In 1967, the first NOW convention took on the Equal Rights Amendment and abortion, though NOW found the abortion issue highly controversial and focused more on political and employment equality. In 1969, Friedan helped found the National Conference for the Repeal of Abortion Laws, to focus more on the abortion issue; this organization changed its name after the Roe v. Wade decision to become the National Abortion Rights Action League (NARAL). In that same year, she stepped down as NOW president.

In 1970, Friedan led in organizing the Women's Strike for Equality on the 50th anniversary of winning the vote for women. The turnout was beyond expectations; 50,000 women participated in New York alone.

In 1971, Friedan helped form the National Women's Political Caucus, for feminists who wanted to work through the traditional political structure, including political parties, and running or supporting women candidates. She was less active in NOW which became more concerned with "revolutionary" action and "sexual politics;" Friedan was among those who wanted more focus on political and economic equality.

"Lavender Menace"

Friedan also took a controversial stand on lesbians in the movement. NOW activists and others in the women's movement struggled over how much to take on issues of lesbian rights and how welcoming to be of movement participation and leadership by lesbians. For Friedan, lesbianism was not a women's rights or equality issue, but a matter of private life, and she warned the issue might diminish support for women's rights, using the term "lavender menace."

Later Years and Death

In 1976, Friedan published "It Changed My Life," with her thoughts on the women's movement. She urged the movement to avoid acting in ways that made it difficult for "mainstream" men and women to identify with feminism.

By the 1980s she was more critical of the focus on "sexual politics" among feminists. She published "The Second Stage" in 1981. In her 1963 book Friedan wrote of the "feminine mystique" and the housewife's question, "Is this all?" Now Friedan wrote of the "feminist mystique" and the difficulties of trying to be Superwoman, "doing it all." She was criticized by many feminists as abandoning the feminist critique of traditional women's roles, while Friedan credited the rise of Reagan and rightwing conservatism "and various Neanderthal forces" to the failure of feminism to value family life and children.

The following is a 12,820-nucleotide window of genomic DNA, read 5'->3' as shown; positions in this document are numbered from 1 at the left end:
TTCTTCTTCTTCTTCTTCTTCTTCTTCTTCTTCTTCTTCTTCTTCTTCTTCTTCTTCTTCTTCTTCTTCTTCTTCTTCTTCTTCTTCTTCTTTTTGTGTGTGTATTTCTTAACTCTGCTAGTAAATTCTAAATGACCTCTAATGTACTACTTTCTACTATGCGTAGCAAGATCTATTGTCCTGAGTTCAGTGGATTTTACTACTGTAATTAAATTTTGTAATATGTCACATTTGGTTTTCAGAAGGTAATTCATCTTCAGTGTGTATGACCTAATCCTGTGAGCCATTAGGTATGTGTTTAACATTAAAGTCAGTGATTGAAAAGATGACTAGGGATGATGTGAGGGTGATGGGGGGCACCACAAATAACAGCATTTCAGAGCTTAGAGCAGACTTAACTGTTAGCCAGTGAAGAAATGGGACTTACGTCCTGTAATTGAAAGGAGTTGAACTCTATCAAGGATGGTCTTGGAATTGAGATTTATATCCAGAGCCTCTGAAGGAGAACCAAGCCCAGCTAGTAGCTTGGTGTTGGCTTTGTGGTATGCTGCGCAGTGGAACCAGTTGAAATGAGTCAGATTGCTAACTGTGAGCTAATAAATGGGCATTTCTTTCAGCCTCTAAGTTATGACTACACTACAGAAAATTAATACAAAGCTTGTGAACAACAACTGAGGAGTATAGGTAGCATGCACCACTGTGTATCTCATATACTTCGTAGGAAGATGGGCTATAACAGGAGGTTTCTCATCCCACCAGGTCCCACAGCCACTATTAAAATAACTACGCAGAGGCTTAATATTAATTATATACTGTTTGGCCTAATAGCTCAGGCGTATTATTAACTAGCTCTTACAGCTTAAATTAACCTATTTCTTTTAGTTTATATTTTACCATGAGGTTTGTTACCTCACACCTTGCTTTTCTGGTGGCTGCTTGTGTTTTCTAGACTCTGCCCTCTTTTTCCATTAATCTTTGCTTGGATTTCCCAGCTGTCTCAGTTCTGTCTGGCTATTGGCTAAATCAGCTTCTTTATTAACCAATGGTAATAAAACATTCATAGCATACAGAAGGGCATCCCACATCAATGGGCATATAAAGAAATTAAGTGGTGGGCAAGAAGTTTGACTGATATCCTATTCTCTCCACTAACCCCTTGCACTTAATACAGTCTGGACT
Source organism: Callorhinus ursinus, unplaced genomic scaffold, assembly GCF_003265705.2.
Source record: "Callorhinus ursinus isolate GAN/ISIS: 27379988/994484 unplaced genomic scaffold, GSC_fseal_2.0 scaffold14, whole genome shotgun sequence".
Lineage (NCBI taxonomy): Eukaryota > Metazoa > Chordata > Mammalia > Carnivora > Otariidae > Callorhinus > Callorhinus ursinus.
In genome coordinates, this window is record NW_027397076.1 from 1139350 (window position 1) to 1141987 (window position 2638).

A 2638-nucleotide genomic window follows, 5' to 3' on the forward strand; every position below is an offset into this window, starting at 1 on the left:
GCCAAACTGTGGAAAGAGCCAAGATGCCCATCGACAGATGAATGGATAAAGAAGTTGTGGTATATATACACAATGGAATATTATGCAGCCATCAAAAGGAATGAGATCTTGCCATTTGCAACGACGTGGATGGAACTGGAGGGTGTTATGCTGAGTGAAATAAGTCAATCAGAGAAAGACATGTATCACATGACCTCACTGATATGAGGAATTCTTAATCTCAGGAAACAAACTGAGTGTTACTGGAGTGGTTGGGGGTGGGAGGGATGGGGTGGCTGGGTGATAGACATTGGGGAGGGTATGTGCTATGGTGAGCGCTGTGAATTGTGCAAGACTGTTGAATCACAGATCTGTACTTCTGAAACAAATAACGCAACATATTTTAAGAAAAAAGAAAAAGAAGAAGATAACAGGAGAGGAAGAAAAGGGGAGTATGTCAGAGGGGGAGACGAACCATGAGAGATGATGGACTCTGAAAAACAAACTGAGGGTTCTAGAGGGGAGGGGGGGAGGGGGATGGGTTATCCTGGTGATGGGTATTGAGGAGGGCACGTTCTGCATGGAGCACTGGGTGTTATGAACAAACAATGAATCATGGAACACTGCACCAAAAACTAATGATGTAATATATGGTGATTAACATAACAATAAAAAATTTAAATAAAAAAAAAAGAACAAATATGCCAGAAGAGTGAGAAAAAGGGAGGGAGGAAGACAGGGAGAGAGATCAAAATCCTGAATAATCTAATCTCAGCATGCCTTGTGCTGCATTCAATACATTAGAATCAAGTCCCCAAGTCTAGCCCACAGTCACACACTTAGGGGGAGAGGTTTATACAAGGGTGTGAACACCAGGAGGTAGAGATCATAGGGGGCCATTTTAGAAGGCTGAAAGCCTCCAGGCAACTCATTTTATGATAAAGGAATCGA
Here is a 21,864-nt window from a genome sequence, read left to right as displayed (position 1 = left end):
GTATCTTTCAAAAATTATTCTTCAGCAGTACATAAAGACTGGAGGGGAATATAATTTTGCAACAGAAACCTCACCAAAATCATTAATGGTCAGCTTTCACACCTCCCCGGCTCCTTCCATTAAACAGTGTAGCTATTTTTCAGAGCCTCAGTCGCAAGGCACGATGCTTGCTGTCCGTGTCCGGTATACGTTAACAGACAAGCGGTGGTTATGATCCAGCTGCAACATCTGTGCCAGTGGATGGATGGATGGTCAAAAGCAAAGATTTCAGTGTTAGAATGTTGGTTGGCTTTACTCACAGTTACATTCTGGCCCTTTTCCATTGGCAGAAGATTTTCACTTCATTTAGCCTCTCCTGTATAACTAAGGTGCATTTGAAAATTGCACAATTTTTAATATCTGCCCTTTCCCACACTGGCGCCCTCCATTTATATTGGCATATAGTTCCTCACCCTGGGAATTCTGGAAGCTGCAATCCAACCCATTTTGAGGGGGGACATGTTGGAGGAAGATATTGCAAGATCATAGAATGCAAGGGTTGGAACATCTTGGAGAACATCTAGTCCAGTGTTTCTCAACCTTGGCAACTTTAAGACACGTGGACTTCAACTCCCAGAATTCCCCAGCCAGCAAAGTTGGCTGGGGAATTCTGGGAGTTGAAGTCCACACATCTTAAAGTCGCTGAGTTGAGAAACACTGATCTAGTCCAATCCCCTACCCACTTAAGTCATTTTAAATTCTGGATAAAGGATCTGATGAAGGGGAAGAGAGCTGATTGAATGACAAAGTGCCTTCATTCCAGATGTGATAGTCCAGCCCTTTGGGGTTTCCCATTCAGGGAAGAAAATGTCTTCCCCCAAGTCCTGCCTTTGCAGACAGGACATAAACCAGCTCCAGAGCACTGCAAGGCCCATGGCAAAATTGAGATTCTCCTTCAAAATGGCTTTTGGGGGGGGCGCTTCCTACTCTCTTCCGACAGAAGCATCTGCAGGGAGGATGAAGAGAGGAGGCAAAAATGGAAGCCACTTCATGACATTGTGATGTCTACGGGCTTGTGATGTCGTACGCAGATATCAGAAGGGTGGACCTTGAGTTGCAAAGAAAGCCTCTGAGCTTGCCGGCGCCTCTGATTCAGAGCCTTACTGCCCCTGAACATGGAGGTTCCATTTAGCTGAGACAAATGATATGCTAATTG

In 1983, Friedan began to focus on researching fulfillment in the older years, and in 1993 published her findings as "The Fountain of Age." In 1997, she published "Beyond Gender: The New Politics of Work and Family"

Friedan's writings, from "The Feminine Mystique" through "Beyond Gender," were also criticized for representing the viewpoint of white, middle-class, educated women, and ignoring other women's voices.

Among her other activities, Friedan often lectured and taught at colleges, wrote for many magazines, and was an organizer and director of the First Women's Bank and Trust. Friedan died on Feb. 4., 2006, in Washington, D.C.

Legacy

Despite all of her later work and activism, it was the "The Feminine Mystique" that truly launched the second-wave feminist movement. It has sold more than a million copies and been translated into multiple languages. It is a key text in Women’s Studies and U.S. history classes.

For years, Friedan toured the United States speaking about "The Feminine Mystique" and introducing audiences to her groundbreaking work and to feminism. Women have repeatedly described how they felt when reading the book: They saw that they were not alone, and that they could aspire to something more than the life they were being encouraged or even forced to lead.

The idea Friedan expresses is that if women escaped the confines of “traditional” notions of femininity, they could then truly enjoy being women.

Sources

  • Friedan, Betty. The Feminine Mystique. W.W. Norton & Company, 2013.
  • Betty Friedan.” National , www.womenshistory.org/education-resources/biographies/betty-friedan.Womens History Museum
  • Findagrave.com. www.findagrave.com/memorial/13223958/betty-friedan.